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Cormier & McGraw – May 2013

Darren Cormier and Carol McGraw exchanged art and words. Carol shared this painting, “I Can Soar Above – In My Dreams,”  with Darren:

Carol McGraw, I Can Soar Above - In My Dreams, 2011, acrylic and charcoal on paper, 12 x 16 inches

In response, Darren wrote this piece of flash fiction:


Jonathan woke one day floating through a cumulus cloud, the realization of the dreams of millions: human-powered flight. Arms spread, he studied the blue and white swirls of the ocean, the staggered blinking of lights across the world; the fractal beauty of mountain peaks; cascading dunes of the desert. He could see the fluttering of the wings of birds in migratory flight. It started raining. And then the sun went down, turning his soaking body into an icebox. He tried to speed up by stretching his arms over his head. Nothing. He tried to tumble. He lowered his head thinking this was the means by which he could control his elevation. Again nothing. Regardless of time of day or weather: rain, sleet, snow, smog, unbearable heat, blinding sun, breath-turning-to-icicles cold, it didn’t matter. He could survey all of humanity: arson of oil refineries; twisted metal after an airplane crash; withering looks of contempt upon the homeless and maligned; indiscriminate bombings ruining uneventful Sunday dinners, shards of shattered windows landing in bowls of rice. He saw strings of origami swans swaying from a tree; a child giving her shoes to someone in greater need, biking home shoeless, pedals digging into her feet. He moved along like a mechanized belt. No speeding up, slowing down, corkscrewing through a canyon, swooping over the treetops, somersaulting. No laying on his back and staring up at the now far too confining sky. The capricious fate of one who had only wanted to help others.

* * * * *

Darren shared this short story with Carol:

It’s Hard to Dance with an Axe on Your Shoulder

Divorced friends would ask their secret. Carl would make up a story about respect, not arguing too much, always doing what she said. Charlene would answer, “I let him go fishing on Sundays.” But they each knew what kept them in it. Joshua was ten years old now, and Carl suspected that Josh knew things weren’t right, that they probably never had been. Most of their time was spent apart, she in front of the TV, knitting or reading a book, Carl downstairs in the workshop, pretending to build things. There wasn’t an active dislike and they didn’t argue much. It was actually a relatively event-free marriage. They were just more like co-workers than husband and wife. They didn’t go on vacation, out to eat, or to the movies; they were very rarely seen in public without Josh, except for required events like company holiday parties. They helped Josh with his homework, took out the trash, and paid their bills on time. They averaged one love-making session a month. Afterwards they would talk about the next day, Josh’s soccer practice, if they were out of coffee, as if going through a checklist.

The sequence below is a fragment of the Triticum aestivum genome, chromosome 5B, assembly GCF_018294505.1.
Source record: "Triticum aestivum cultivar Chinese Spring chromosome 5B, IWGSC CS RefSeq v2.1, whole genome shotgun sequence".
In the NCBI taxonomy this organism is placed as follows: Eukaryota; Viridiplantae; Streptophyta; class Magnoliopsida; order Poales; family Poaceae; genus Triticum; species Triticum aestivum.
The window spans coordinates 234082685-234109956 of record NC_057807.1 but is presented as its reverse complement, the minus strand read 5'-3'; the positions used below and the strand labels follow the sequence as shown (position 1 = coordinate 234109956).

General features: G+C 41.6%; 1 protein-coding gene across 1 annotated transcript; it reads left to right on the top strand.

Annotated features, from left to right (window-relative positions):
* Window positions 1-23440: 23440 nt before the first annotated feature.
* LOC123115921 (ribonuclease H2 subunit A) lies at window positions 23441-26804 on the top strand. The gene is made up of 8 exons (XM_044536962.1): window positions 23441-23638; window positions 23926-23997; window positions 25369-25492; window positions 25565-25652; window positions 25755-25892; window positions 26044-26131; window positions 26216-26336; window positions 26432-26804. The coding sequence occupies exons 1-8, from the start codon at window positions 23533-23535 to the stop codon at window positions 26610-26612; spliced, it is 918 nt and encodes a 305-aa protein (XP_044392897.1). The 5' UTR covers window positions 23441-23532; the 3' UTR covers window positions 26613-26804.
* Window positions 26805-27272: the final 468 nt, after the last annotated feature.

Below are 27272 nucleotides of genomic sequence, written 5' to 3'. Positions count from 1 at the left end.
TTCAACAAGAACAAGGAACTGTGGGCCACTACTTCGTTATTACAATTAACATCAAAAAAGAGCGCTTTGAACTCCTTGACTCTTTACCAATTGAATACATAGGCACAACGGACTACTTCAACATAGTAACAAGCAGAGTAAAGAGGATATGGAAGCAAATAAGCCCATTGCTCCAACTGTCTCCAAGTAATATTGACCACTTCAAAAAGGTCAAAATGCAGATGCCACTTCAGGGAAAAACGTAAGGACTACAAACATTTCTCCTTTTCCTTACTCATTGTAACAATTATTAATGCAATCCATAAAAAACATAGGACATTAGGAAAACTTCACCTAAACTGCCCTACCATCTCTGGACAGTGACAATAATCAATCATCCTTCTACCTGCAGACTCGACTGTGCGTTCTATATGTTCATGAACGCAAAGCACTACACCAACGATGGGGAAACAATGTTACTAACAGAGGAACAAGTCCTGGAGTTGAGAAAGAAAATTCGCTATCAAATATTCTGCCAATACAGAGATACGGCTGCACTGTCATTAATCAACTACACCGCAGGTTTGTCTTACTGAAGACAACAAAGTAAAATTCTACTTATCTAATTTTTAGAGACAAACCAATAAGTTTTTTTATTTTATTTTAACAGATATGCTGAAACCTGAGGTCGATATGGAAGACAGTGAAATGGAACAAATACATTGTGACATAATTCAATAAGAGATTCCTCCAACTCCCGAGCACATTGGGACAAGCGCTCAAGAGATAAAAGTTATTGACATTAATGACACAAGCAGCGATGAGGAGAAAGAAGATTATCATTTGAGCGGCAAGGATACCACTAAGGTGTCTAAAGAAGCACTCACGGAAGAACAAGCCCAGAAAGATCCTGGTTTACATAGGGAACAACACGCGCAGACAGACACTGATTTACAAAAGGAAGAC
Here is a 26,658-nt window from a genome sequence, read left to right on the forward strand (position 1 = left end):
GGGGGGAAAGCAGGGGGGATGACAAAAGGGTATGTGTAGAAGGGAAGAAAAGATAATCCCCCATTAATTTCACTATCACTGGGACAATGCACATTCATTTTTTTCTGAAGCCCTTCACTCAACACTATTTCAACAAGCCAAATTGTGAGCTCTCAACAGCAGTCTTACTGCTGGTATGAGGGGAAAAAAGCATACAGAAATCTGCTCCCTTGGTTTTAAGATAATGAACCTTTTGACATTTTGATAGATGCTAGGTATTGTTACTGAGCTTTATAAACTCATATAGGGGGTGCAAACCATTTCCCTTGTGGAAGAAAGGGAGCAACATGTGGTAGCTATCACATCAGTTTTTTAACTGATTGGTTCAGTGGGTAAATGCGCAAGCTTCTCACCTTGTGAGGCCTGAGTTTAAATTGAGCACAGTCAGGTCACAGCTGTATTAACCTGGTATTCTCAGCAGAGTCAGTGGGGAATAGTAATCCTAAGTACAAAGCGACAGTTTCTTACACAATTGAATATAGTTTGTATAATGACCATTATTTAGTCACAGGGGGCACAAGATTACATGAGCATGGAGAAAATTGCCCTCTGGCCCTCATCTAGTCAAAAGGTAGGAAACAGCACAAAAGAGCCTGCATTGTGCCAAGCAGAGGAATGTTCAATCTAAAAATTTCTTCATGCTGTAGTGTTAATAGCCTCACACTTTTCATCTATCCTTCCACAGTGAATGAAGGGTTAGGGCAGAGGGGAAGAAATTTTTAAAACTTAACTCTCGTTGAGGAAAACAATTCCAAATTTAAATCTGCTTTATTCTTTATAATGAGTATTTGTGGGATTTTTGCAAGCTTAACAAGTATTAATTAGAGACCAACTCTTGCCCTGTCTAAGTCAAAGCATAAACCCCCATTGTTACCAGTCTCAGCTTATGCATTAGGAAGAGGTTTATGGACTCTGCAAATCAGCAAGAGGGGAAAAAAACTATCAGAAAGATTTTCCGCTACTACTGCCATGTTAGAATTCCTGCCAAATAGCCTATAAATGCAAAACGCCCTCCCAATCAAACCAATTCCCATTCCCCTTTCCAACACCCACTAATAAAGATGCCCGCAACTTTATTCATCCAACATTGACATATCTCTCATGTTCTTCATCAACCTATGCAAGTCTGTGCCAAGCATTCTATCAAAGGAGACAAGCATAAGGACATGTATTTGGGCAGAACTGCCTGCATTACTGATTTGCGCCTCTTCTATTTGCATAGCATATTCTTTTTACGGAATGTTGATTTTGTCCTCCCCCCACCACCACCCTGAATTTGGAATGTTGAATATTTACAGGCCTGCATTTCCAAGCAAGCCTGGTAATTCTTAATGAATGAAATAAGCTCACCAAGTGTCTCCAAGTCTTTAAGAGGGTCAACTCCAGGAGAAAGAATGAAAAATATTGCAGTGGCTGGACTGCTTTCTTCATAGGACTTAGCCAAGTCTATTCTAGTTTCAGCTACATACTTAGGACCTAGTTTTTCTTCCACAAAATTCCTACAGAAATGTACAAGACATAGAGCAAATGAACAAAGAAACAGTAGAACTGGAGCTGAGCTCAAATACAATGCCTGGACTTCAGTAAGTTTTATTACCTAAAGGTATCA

When asked how they met, Charlene would give a wistful look and say at a dance she saw this big man dressed like a lumberjack, with an axe slung over his shoulder. Other men wanted to dance with her, but this lumberjack scared them all away with his dirty looks and his axe. After no one asked her to dance, she walked across the room. “You going to ask me to dance or what?” He looked down at her. “Would you like to?” “Only if you get rid of that axe.” “Lady, I haven’t put this down in fifty years”—sometimes the number changed—“and I’m not going to start now.” “Well, then I won’t dance with you,” and she marched back to the other side of the room. The band started playing “My Girl,” however, and he leaned the axe against the wall and walked across the room. They danced all night.

Over the years variations were told, one where he held on to the axe while they danced; one where he accidentally dropped it and broke his foot, and she was there to mend it. In another version he was the prize at the bottom of a Cracker Jack box.

To Josh, the story was that she had been stuck at the very top of a never-ending beanstalk growing through the clouds, trapped by an evil prince. She prayed and screamed for someone to save her. And one day the beanstalk was chopped down and as she fell through the sky, Carl caught her. He then took the beanstalk, with the evil prince still lodged there, and heaved it all the way into the ocean. All rainstorms were the result of the evil prince trying to get back at Carl.

In response, Carol created this painting, entitled “Tall Tales and Empty Hearts:”

Tall Tales and Empty Hearts

One Comment leave one →
  1. May 28, 2013 3:38 pm

    Darren and Carol are incredible collaborators. Both the stories and the images leave me shaken to the core. They are at once original and universal in content.

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